Details for Septic Tank Servicers and Sewer Pipe Cleaners
Clean and repair septic tanks, sewer lines, or drains. May patch walls and partitions of tank, replace damaged drain tile, or repair breaks in underground piping.
- Communicate with supervisors and other workers, using equipment such as wireless phones, pagers, or radio telephones.
- Drive trucks to transport crews, materials, and equipment.
- Inspect manholes to locate sewer line stoppages.
- Operate sewer cleaning equipment, including power rodders, high-velocity water jets, sewer flushers, bucket machines, wayne balls, and vac-alls.
- Prepare and keep records of actions taken, including maintenance and repair work.
- Clean and repair septic tanks, sewer lines, or related structures such as manholes, culverts, and catch basins.
- Measure excavation sites, using plumbers' snakes, tapelines, or lengths of cutting heads within sewers, and mark areas for digging.
- Service, adjust, and make minor repairs to equipment, machines, and attachments.
- Locate problems, using specially designed equipment, and mark where digging must occur to reach damaged tanks or pipes.
- Dig out sewer lines manually, using shovels.
- Clean and disinfect domestic basements and other areas flooded by sewer stoppages.
- Withdraw cables from pipes and examine them for evidence of mud, roots, grease, and other deposits indicating broken or clogged sewer lines.
- Ensure that repaired sewer line joints are tightly sealed before backfilling begins.
- Rotate cleaning rods manually, using turning pins.
- Install rotary knives on flexible cables mounted on machine reels, according to the diameters of pipes to be cleaned.
- Start machines to feed revolving cables or rods into openings, stopping machines and changing knives to conform to pipe sizes.
- Update sewer maps and manhole charts.
- Cover repaired pipes with dirt, and pack backfilled excavations, using air and gasoline tampers.
- Cut damaged sections of pipe with cutters, remove broken sections from ditches, and replace pipe sections, using pipe sleeves.
- Requisition or order tools and equipment.
- Break asphalt and other pavement so that pipes can be accessed, using airhammers, picks, and shovels.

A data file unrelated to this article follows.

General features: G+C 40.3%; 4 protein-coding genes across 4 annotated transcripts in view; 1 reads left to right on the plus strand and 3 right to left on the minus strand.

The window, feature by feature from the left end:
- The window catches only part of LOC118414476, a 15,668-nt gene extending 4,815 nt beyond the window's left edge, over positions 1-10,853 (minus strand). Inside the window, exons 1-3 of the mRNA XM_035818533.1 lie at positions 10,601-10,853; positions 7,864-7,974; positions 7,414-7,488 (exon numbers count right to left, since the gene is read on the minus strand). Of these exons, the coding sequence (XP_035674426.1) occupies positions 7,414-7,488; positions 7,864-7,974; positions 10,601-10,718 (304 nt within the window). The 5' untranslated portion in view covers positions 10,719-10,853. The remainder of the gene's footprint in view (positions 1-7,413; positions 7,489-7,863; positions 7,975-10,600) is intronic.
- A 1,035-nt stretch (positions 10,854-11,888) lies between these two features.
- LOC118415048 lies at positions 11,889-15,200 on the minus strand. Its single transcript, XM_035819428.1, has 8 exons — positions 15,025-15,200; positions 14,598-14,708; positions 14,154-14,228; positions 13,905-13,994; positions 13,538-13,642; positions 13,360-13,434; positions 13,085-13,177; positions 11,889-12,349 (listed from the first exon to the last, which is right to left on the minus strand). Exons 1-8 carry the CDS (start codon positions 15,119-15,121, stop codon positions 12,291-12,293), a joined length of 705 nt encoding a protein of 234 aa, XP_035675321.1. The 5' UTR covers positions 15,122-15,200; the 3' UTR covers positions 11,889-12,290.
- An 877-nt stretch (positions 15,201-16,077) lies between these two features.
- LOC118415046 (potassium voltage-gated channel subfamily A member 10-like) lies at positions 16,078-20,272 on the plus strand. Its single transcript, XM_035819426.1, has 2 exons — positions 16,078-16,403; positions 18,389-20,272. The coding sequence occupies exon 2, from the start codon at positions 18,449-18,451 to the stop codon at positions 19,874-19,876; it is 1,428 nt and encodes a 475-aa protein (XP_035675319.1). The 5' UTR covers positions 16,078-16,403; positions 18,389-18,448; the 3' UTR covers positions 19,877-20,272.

- Tap mainline sewers to install sewer saddles.
- Realistic - Realistic occupations frequently involve work activities that include practical, hands-on problems and solutions. They often deal with plants, animals, and real-world materials like wood, tools, and machinery. Many of the occupations require working outside, and do not involve a lot of paperwork or working closely with others.
Education, training, experience
- Education - Some of these occupations may require a high school diploma or GED certificate.
- Training - Employees in these occupations need anywhere from a few days to a few months of training. Usually, an experienced worker could show you how to do the job.
- Experience - Little or no previous work-related skill, knowledge, or experience is needed for these occupations. For example, a person can become a waiter or waitress even if he/she has never worked before.
- Administration and Management - Knowledge of business and management principles involved in strategic planning, resource allocation, human resources modeling, leadership technique, production methods, and coordination of people and resources.
- Transportation - Knowledge of principles and methods for moving people or goods by air, rail, sea, or road, including the relative costs and benefits.
- Customer and Personal Service - Knowledge of principles and processes for providing customer and personal services. This includes customer needs assessment, meeting quality standards for services, and evaluation of customer satisfaction.